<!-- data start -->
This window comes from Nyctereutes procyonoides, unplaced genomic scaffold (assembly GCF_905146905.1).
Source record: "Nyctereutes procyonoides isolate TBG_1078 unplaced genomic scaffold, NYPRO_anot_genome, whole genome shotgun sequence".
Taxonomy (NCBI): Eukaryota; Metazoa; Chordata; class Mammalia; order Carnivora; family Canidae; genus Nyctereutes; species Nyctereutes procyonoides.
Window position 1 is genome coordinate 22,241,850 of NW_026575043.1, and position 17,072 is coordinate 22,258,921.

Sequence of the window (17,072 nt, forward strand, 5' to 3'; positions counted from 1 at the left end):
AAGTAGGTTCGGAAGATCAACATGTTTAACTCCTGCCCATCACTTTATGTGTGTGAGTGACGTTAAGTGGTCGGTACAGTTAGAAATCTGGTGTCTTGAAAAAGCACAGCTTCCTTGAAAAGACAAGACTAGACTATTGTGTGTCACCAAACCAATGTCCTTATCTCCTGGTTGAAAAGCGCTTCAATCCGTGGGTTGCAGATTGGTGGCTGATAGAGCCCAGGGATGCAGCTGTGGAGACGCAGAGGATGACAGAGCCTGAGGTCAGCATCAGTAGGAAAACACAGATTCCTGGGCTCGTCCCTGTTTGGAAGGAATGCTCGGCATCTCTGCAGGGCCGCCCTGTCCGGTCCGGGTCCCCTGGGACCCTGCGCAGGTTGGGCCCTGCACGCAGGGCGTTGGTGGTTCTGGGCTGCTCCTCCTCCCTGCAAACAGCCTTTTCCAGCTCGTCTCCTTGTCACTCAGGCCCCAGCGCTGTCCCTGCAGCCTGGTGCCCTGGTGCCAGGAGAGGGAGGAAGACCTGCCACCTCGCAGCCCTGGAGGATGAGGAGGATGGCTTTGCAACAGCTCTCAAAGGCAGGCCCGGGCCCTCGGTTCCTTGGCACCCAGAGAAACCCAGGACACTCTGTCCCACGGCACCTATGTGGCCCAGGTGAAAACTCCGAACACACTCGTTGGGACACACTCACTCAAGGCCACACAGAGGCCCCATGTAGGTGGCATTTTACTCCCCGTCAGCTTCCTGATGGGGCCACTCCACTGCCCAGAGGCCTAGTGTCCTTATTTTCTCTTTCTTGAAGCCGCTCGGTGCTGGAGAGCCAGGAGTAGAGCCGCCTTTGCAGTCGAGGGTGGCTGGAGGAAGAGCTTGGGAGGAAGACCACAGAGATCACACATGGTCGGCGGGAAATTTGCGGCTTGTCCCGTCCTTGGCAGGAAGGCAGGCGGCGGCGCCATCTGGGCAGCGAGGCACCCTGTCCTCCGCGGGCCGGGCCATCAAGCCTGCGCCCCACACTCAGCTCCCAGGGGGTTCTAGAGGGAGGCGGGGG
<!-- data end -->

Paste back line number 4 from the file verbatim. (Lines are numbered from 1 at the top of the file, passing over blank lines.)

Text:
Window position 1 is genome coordinate 22,241,850 of NW_026575043.1, and position 17,072 is coordinate 22,258,921.